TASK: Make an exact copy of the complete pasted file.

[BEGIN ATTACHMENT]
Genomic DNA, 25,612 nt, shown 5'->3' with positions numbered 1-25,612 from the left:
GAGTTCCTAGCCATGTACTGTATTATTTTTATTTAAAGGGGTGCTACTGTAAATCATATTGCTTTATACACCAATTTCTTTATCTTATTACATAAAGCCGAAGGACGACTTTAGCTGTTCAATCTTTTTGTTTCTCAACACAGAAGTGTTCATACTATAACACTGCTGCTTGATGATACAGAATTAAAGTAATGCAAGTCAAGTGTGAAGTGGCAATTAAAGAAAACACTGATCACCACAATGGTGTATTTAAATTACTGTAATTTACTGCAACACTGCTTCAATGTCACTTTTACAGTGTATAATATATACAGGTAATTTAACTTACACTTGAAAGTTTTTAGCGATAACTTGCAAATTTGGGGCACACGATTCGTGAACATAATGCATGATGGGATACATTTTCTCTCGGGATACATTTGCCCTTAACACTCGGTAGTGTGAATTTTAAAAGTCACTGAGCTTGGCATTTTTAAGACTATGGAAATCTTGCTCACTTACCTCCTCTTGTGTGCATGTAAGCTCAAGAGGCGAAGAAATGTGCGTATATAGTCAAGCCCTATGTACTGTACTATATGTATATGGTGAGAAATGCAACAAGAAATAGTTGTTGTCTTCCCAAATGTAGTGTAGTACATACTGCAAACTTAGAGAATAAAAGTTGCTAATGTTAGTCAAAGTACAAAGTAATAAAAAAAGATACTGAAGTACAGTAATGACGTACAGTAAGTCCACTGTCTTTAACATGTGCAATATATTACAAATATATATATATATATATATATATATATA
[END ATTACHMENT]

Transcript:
Genomic DNA, 25,612 nt, shown 5'->3' with positions numbered 1-25,612 from the left:
GAGTTCCTAGCCATGTACTGTATTATTTTTATTTAAAGGGGTGCTACTGTAAATCATATTGCTTTATACACCAATTTCTTTATCTTATTACATAAAGCCGAAGGACGACTTTAGCTGTTCAATCTTTTTGTTTCTCAACACAGAAGTGTTCATACTATAACACTGCTGCTTGATGATACAGAATTAAAGTAATGCAAGTCAAGTGTGAAGTGGCAATTAAAGAAAACACTGATCACCACAATGGTGTATTTAAATTACTGTAATTTACTGCAACACTGCTTCAATGTCACTTTTACAGTGTATAATATATACAGGTAATTTAACTTACACTTGAAAGTTTTTAGCGATAACTTGCAAATTTGGGGCACACGATTCGTGAACATAATGCATGATGGGATACATTTTCTCTCGGGATACATTTGCCCTTAACACTCGGTAGTGTGAATTTTAAAAGTCACTGAGCTTGGCATTTTTAAGACTATGGAAATCTTGCTCACTTACCTCCTCTTGTGTGCATGTAAGCTCAAGAGGCGAAGAAATGTGCGTATATAGTCAAGCCCTATGTACTGTACTATATGTATATGGTGAGAAATGCAACAAGAAATAGTTGTTGTCTTCCCAAATGTAGTGTAGTACATACTGCAAACTTAGAGAATAAAAGTTGCTAATGTTAGTCAAAGTACAAAGTAATAAAAAAAGATACTGAAGTACAGTAATGACGTACAGTAAGTCCACTGTCTTTAACATGTGCAATATATTACAAATATATATATATATATATATATATATATA